For a long while now, I have been developing, attending to, nurturing, re-developing, and maintaining a number of spiritual practices. Sometimes, they are rather “usual” practices — prayer, readings, Scripture, journaling, spiritual direction, more prayer. Sometimes, I find something that I might not have previously identified as a spiritual practice, only to discern that it could be that for me. The other day, one of my morning devotional readings suggested “belonging” could become a spiritual practice.

I know, belonging isn’t something that many people seem to value these days – many organizations are finding their numbers dwindling because people are not “joiners” anymore. Many of our churches are also finding that people are less willing to join, to become a part of their community, to belong as in years past. I’m not suggesting that people belong to something simply for the sake of boosting the membership of the Kiwanis or the Moose Lodge or even the Church. Nor am I suggesting that we refer to our congregations and ministries as “families” to which we belong. That sort of belonging usually involves delineating who’s in, and who’s out.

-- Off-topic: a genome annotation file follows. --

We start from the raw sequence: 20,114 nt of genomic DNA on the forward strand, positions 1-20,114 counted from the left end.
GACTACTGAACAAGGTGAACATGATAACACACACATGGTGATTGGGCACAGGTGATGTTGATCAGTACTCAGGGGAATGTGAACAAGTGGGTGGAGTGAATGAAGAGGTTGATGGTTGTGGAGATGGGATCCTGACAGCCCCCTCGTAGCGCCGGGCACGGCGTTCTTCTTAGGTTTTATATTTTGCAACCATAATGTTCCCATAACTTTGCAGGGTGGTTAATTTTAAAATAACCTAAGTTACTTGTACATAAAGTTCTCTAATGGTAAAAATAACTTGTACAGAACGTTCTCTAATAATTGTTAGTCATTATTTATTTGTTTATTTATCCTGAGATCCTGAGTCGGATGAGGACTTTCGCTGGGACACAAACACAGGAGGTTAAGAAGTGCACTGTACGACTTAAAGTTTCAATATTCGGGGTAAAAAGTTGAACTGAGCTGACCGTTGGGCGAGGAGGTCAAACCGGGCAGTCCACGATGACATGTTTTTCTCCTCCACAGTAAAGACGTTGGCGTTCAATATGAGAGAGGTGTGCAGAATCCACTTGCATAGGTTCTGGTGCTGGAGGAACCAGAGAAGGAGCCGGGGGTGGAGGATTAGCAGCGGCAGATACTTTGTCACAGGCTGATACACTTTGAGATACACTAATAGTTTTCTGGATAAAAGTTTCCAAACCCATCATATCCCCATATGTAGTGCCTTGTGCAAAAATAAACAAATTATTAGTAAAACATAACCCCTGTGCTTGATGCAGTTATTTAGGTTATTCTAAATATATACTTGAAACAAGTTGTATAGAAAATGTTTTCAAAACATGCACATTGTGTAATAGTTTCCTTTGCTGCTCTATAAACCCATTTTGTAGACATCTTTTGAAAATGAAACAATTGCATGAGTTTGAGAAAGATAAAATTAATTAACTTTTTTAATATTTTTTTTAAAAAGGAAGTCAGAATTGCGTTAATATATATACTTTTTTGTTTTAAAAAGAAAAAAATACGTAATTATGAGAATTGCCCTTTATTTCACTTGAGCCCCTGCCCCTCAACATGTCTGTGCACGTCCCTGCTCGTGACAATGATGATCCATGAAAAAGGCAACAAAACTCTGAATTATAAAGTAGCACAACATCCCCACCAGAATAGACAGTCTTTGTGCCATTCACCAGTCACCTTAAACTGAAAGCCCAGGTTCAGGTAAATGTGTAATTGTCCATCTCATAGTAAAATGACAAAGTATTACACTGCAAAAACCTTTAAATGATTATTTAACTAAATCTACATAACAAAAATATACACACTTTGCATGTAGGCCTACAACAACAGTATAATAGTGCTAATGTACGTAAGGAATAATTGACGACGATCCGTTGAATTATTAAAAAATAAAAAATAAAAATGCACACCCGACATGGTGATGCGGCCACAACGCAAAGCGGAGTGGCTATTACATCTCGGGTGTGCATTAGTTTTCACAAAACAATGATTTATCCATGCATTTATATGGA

The kind of belonging I’m wondering about is that which is additive to our lives, to our faith, to our awareness of God’s presence coming near to us. The kind of belonging that celebrates the unity and diversity of The Trinity, and seeks to live that out in our world, here, now. The kind of belonging that doesn’t count as loss what might be given up in choosing to commit to something beyond ourselves, but revels in what is added to our lives by doing so. The kind of belonging that God offers to us in Christ, by choosing to become human for all, and for all time to invite us to belong to Christ, and each other.

Blessings as we seek and serve together as the Sierra Pacific Synod and The Evangelical Lutheran Church in America to be Christ for the sake of the world.

Bp. Mark